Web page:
Please welcome longtime community member and author Elizabeth A. Havey to Writer Unboxed today. Elizabeth reached out to us shortly after Toni Morrison’s passing this week, to share an article she had written about the iconic and Nobel Prize winning author, poet, and thought-leader. It’s our privilege to share Elizabeth’s words here, in honor of Ms. Morrison and her incredible life. From Elizabeth’s bio:

Graduating with a BA in English, I taught literature at the secondary level and later worked as a freelancer for McDougal Littell Publishing and Meredith Books. I earned my RN in my forties and worked as an L&D nurse and health educator. I dedicated my summers to studying at the University of Iowa’s Writing Workshops. My stories have appeared in little magazines including The Nebraska Review and Zinkzine. I have published CEU’s for nursing and with James Wagenvoord, co-wrote and published Miami Ink. Born, raised and educated in Chicago, I now live in Southern California, but the spirit of the Midwest remains fresh in my fiction. I am a member of the Women’s Fiction Writers Association and I blog weekly at http://boomerhighway.org.

Learn more about Elizabeth and her book A Mother’s Time Capsule–“a collection of stories about motherhood, reflecting my love of literature and medicine”–on her website, and by following her on Twitter.

Remembering Toni Morrison

For me, reading has always been nourishment—the first stack of easy-reading books from our local Chicago library; then the heft of assigned books from high school and college teachers and professors. And always, the answer to the eternal question: What would you like for your birthday? Books.

Reading is beauty, reality, other worlds; reading increases widespread understanding, stimulates questioning, learning. And in 2018, because I read widely, I was alerted to an attack against reading itself.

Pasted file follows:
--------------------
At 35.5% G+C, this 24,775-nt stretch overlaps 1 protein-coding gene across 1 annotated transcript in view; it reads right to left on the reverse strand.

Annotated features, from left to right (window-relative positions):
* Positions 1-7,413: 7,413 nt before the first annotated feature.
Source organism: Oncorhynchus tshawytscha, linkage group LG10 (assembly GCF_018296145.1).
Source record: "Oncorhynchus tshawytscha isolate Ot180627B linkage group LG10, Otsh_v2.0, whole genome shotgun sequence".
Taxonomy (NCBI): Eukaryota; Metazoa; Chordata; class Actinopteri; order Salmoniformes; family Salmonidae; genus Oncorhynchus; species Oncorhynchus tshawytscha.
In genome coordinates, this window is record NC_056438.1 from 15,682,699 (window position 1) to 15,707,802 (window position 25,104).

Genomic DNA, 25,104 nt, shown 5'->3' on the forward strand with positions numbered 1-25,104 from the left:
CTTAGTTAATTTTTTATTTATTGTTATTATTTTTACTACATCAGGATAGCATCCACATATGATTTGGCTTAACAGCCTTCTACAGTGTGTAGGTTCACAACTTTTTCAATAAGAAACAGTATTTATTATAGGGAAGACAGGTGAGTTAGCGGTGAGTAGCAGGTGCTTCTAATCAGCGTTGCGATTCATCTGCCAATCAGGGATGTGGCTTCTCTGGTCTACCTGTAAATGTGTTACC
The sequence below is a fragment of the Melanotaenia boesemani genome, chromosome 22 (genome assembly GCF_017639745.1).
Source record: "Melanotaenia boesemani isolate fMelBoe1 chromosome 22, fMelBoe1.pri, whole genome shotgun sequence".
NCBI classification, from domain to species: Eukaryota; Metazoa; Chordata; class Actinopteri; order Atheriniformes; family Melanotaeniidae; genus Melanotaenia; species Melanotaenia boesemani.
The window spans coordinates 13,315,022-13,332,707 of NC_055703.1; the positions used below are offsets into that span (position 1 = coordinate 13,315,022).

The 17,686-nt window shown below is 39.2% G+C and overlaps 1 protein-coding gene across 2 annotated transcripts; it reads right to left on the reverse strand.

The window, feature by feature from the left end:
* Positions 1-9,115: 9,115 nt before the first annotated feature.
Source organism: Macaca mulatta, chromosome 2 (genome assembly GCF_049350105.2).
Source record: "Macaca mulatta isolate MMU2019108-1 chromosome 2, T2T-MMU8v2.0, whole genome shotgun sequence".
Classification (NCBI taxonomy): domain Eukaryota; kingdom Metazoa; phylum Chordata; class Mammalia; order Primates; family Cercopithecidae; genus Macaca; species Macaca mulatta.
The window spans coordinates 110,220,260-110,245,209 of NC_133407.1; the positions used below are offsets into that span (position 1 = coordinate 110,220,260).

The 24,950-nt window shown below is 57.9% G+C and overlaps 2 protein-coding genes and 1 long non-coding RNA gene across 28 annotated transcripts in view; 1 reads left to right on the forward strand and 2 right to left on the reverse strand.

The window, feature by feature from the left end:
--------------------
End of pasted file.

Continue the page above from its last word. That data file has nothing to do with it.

The attack came in the form of letters to the editor in our local newspaper. Week after week, people in my community were complaining about assigned fiction and non-fiction works at our local high school. The books were: David Guterson’s Snow Falling on Cedars, Sherman Alexie’s The Absolutely True Diary of a Part-Time Indian, and Toni Morrison’s Sula.

These letter writers really went after Sula, as if this beautiful, honest book would change or damage the sexuality of every young person who read it. During this barrage of letter writing, I even considered the possibility that someone was prompting these writers, even funding them.

I wrote my own letter to the editor, supporting all three books, stressing that I had taught high school English and asking: didn’t these people realize that guiding students through difficult subject matter was how they would grow to become responsible adults? Tested and approved high school curriculum is always far better than reading “stuff” on the internet, where students can find articles on any sexual topic—and when they did, they most likely would not reveal what they had read, possibly becoming confused with no one to guide them or provide thoughtful understanding. The letter writers didn’t understand the very purpose of high school literature classes. They communicated narrow mindedness and prejudice.

I discussed the situation with the group of progressive women I belong to. We decided, that like Tip O’Neill believed, politics is local. We would fight this. We researched and got the names of the candidates for the school board who supported the current reading program. We interviewed each of them, held a garage sale, raised money and gave our proceeds to these candidates.